1. It is provided by section 11 of article XI. of the constitution of this state that "any county, city, town, or township may make and enforce within its limits all such local, police, sanitary, and other regulations as are not in conflict with general laws," and it is argued here, in behalf of respondent, that the ordinance in question is a police regulation, and therefore one which the town of Chico was authorized to enact by this section of the constitution. The power conferred upon cities and towns by the section just quoted is undoubtedly a very broad and comprehensive one, and would sustain the enactment of any ordinance having a reasonable tendency to promote the health, the comfort, safety, and welfare of the inhabitants of the municipality, and which would not be in conflict with some general law of the state. But, broad as is this power, the ordinance before us cannot be considered as falling within the limits of its proper exercise.

The business of conducting a laundry is a lawful occupation, precisely as much so as is that of the carpenter, blacksmith, or merchant, and is not of itself, and irrespective of the manner in which it is conducted, offensive or dangerous to the health of those living within its vicinity, and no municipal corporation has the power to make the right of a person to follow this business at any place he may select for that purpose dependent upon the will of any number of citizens or property owners within its limits, as is attempted in the ordinance under review.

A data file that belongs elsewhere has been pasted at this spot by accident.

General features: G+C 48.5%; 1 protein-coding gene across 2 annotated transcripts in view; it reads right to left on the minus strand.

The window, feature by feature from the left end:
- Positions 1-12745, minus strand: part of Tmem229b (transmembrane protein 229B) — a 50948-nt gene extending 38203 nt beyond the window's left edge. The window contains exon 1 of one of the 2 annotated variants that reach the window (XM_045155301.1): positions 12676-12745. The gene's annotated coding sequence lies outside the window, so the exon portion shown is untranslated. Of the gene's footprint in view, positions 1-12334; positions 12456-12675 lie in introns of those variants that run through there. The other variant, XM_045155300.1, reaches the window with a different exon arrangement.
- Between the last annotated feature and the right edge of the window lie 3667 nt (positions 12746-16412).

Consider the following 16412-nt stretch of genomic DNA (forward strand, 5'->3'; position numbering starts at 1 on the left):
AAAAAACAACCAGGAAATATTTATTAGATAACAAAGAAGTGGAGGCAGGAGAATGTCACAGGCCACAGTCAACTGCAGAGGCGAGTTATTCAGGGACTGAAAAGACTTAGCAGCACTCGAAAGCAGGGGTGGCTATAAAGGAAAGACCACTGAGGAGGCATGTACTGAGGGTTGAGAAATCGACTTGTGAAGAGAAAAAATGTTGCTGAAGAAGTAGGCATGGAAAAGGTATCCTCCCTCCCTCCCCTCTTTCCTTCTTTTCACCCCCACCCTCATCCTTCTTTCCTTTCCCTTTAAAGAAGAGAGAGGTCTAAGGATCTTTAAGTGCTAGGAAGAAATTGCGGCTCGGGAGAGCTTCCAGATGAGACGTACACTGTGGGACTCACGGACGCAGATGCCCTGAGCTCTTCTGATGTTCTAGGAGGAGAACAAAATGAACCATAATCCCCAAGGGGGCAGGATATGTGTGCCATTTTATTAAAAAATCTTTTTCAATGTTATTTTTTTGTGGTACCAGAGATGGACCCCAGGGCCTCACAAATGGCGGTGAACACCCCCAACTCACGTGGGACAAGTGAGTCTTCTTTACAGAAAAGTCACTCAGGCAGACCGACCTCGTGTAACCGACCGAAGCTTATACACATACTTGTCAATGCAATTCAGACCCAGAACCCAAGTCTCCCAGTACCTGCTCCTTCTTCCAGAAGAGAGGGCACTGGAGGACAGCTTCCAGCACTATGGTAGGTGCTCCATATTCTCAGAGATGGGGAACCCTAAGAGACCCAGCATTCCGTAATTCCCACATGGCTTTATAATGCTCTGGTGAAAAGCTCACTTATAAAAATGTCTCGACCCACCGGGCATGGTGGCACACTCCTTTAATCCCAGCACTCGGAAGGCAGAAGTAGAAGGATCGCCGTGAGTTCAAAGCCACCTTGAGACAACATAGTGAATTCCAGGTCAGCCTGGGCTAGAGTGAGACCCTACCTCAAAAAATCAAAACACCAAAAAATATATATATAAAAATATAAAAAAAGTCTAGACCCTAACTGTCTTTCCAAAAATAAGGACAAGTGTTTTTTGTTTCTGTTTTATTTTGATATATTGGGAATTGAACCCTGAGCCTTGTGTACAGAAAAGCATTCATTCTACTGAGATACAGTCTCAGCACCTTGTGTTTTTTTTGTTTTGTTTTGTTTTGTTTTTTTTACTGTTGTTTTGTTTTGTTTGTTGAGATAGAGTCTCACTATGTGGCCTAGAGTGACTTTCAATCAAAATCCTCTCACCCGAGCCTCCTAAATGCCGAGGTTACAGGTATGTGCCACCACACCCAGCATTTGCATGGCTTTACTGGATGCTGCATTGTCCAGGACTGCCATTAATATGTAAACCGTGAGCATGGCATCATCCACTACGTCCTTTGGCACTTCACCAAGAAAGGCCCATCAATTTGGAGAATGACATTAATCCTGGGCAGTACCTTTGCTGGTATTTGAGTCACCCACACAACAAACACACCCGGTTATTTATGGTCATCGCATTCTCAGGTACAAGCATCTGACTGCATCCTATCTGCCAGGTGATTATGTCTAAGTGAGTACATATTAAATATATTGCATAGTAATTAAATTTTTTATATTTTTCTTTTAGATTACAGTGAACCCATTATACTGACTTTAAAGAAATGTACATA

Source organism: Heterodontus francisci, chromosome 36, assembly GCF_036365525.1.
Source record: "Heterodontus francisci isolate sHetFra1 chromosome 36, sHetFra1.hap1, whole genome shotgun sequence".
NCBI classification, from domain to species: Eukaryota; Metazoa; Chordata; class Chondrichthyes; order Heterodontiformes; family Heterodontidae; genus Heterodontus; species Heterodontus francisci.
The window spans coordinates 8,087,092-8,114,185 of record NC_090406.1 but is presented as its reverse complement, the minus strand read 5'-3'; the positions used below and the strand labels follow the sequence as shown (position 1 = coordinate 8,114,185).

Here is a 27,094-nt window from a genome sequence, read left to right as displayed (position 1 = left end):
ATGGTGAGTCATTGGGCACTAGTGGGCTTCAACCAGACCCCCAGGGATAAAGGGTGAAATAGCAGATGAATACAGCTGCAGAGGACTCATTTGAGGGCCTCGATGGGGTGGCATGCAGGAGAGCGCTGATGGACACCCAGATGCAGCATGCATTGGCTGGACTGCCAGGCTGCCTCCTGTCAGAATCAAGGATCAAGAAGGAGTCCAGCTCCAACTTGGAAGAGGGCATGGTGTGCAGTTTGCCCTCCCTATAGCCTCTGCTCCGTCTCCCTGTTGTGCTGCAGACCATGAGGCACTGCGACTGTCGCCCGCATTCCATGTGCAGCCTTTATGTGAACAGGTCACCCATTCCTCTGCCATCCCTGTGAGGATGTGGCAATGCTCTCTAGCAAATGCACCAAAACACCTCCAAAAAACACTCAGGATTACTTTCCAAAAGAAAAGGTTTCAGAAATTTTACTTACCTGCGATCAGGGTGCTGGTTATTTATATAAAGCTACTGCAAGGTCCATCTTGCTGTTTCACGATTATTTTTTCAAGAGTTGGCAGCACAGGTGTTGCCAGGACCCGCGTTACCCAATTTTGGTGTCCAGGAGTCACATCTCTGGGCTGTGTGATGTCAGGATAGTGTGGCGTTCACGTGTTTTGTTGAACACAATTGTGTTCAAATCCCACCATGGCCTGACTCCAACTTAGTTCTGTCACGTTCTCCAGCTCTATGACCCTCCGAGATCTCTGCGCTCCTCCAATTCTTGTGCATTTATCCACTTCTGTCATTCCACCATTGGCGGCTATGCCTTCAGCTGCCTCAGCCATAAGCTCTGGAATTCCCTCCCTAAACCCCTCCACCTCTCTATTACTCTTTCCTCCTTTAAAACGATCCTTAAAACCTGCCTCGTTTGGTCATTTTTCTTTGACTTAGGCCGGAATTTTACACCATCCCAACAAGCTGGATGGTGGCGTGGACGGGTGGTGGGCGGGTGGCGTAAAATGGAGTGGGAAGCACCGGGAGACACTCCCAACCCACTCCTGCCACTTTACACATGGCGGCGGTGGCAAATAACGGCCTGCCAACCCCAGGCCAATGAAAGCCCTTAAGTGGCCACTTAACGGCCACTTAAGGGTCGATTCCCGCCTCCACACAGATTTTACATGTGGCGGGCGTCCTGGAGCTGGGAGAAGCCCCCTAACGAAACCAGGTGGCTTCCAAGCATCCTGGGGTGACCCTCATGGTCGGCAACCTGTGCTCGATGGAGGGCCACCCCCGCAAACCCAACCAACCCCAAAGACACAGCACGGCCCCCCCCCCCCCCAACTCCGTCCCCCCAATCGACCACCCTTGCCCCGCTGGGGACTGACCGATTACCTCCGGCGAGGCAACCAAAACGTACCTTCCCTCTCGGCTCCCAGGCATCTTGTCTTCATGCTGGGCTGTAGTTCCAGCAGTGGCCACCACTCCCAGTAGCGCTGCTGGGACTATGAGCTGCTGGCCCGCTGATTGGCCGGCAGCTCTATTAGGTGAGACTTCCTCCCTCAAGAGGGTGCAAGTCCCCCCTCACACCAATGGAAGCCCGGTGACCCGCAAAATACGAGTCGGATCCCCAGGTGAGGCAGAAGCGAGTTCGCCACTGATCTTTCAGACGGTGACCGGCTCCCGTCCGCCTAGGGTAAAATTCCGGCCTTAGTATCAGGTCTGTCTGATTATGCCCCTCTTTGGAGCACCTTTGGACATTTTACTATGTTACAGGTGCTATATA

A town or city may, when deemed necessary for the public health or safety, adopt reasonable regulations as to the manner in which such a business shall be conducted, and for this purpose may, in the exercise of its police power, impose reasonable restrictions as to the kind of building which may be used for such purposes, as, for instance, that it shall be of brick or stone in large and closely built cities, and that it shall have sufficient drainage, and may prescribe within reasonable limits the hours during which the work of the laundry shall be suspended. (Ex parte Moynier , 65 Cal. 36; Barbier v. Connolly , 113 U.S. 27; Soon Hing v. Crowley , 113 U.S. 703.) Regulations such as these were held in the cases above cited to be merely police regulations, which any municipality possessed of the ordinary powers of such corporations may exercise with a view to promote the health and safety of the community. But the ordinance which the petitioner here is charged with violating is not of this character, and the restrictions which it imposes upon the right to carry on a public laundry have no tendency to promote the public health, or in any way to secure the public comfort or safety. The sections of the ordinance above quoted bear no kind of relation to such objects, and do not attempt to regulate the business mentioned with the view of accomplishing such ends, but they commit the right to carry on such business at all, in all but two blocks of the town, to the unrestricted will and caprice of a majority of the real property owners within the block upon which it is proposed to establish such laundry, and of the four blocks immediately surrounding such block. Such a condition imposed upon the right of a person to maintain a public laundry is not only an unauthorized interference with the inalienable right of such person to engage in a lawful occupation, but also with the right of the owner of property to devote it to a lawful purpose. The personal liberty of the citizen and his rights of property cannot be thus invaded under the disguise of a police regulation. (In the Matter of Jacobs , 98 N.Y. 98; 50 Am. Rep. 636.